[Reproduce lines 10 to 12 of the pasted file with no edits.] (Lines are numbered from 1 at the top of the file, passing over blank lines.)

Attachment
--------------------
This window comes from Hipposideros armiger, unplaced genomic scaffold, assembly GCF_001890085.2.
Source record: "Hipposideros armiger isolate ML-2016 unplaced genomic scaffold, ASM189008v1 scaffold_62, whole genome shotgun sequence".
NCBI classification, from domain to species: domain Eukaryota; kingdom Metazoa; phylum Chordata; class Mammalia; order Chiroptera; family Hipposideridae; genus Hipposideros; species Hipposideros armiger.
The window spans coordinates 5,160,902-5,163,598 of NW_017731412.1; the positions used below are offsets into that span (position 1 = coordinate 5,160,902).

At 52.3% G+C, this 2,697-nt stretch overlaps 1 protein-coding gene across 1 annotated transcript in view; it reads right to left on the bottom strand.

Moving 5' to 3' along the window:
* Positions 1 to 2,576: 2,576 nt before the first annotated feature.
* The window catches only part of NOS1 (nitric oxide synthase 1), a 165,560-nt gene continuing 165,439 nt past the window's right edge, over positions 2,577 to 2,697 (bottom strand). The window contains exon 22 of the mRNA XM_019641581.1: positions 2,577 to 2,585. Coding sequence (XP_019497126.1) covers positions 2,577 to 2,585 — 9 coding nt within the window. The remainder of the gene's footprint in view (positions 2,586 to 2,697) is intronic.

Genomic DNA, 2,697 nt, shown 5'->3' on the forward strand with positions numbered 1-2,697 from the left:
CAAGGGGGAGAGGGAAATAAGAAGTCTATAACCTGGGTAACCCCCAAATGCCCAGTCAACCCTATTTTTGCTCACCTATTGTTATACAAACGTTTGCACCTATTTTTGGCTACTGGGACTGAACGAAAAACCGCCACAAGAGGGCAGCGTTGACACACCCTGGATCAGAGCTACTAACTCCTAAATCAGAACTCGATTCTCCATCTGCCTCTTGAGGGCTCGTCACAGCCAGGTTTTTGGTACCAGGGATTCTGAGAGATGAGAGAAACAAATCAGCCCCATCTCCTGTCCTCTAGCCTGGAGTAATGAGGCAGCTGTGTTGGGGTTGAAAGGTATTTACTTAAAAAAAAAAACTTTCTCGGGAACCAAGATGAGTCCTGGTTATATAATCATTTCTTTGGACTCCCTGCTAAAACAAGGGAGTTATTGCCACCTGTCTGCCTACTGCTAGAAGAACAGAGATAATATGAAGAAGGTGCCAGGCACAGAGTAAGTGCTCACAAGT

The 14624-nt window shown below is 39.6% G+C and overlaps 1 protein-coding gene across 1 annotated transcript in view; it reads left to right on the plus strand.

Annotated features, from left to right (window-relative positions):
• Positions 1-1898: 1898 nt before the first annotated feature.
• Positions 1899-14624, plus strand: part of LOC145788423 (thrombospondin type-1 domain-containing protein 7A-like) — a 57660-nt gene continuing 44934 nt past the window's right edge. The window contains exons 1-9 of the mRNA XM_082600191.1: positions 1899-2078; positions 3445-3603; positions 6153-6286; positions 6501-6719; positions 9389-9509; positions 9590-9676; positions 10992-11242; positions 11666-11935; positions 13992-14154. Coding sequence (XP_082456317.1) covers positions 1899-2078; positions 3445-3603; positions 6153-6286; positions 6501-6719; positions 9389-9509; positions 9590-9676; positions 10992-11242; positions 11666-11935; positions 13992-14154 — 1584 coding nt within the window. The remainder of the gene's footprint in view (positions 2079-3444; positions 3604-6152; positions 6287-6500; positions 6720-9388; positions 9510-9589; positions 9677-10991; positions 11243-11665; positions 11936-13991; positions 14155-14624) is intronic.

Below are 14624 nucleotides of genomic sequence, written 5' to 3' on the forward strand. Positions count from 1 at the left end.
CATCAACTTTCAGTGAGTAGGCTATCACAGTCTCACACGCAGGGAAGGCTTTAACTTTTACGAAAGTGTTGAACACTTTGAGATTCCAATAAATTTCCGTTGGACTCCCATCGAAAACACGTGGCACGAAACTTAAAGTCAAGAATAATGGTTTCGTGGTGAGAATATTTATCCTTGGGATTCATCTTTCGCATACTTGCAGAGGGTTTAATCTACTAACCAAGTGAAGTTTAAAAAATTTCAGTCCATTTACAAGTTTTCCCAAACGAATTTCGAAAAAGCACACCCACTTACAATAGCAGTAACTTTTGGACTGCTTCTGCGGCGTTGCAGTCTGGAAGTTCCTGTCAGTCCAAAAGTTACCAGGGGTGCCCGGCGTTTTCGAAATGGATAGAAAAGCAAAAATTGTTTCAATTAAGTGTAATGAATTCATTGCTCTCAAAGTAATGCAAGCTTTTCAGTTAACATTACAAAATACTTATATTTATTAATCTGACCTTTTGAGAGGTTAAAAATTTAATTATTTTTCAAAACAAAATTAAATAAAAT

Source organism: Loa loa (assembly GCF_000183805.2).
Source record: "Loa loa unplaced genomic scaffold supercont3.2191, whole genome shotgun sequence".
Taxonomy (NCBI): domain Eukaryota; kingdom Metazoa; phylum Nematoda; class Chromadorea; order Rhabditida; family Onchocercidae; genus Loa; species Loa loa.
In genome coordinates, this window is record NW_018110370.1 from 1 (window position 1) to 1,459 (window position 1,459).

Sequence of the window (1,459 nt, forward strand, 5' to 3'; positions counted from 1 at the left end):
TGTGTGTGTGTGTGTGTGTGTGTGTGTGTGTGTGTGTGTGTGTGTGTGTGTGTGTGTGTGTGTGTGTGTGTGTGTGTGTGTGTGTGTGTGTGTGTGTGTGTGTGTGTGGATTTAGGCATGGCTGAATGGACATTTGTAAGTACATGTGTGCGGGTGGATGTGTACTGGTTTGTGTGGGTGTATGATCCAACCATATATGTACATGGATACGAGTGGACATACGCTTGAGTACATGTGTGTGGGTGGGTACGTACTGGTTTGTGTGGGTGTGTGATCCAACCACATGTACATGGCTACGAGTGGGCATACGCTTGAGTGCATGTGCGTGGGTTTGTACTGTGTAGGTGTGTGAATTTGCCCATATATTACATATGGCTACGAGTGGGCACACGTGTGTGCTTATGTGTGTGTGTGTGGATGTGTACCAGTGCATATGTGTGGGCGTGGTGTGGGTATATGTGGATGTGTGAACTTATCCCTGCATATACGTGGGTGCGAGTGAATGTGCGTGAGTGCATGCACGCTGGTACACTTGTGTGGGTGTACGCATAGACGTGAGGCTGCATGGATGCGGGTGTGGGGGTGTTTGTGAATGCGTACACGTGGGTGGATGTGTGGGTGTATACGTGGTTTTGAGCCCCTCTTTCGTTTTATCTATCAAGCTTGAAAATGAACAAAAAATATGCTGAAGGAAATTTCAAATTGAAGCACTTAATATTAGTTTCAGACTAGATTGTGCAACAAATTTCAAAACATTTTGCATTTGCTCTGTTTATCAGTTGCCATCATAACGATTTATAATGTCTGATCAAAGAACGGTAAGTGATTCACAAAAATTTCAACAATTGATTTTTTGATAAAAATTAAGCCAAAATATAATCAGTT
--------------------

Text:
CAAGGGGGAGAGGGAAATAAGAAGTCTATAACCTGGGTAACCCCCAAATGCCCAGTCAACCCTATTTTTGCTCACCTATTGTTATACAAACGTTTGCACCTATTTTTGGCTACTGGGACTGAACGAAAAACCGCCACAAGAGGGCAGCGTTGACACACCCTGGATCAGAGCTACTAACTCCTAAATCAGAACTCGATTCTCCATCTGCCTCTTGAGGGCTCGTCACAGCCAGGTTTTTGGTACCAGGGATTCTGAGAGATGAGAGAAACAAATCAGCCCCATCTCCTGTCCTCTAGCCTGGAGTAATGAGGCAGCTGTGTTGGGGTTGAAAGGTATTTACTTAAAAAAAAAAACTTTCTCGGGAACCAAGATGAGTCCTGGTTATATAATCATTTCTTTGGACTCCCTGCTAAAACAAGGGAGTTATTGCCACCTGTCTGCCTACTGCTAGAAGAACAGAGATAATATGAAGAAGGTGCCAGGCACAGAGTAAGTGCTCACAAGT

The 14624-nt window shown below is 39.6% G+C and overlaps 1 protein-coding gene across 1 annotated transcript in view; it reads left to right on the plus strand.

Annotated features, from left to right (window-relative positions):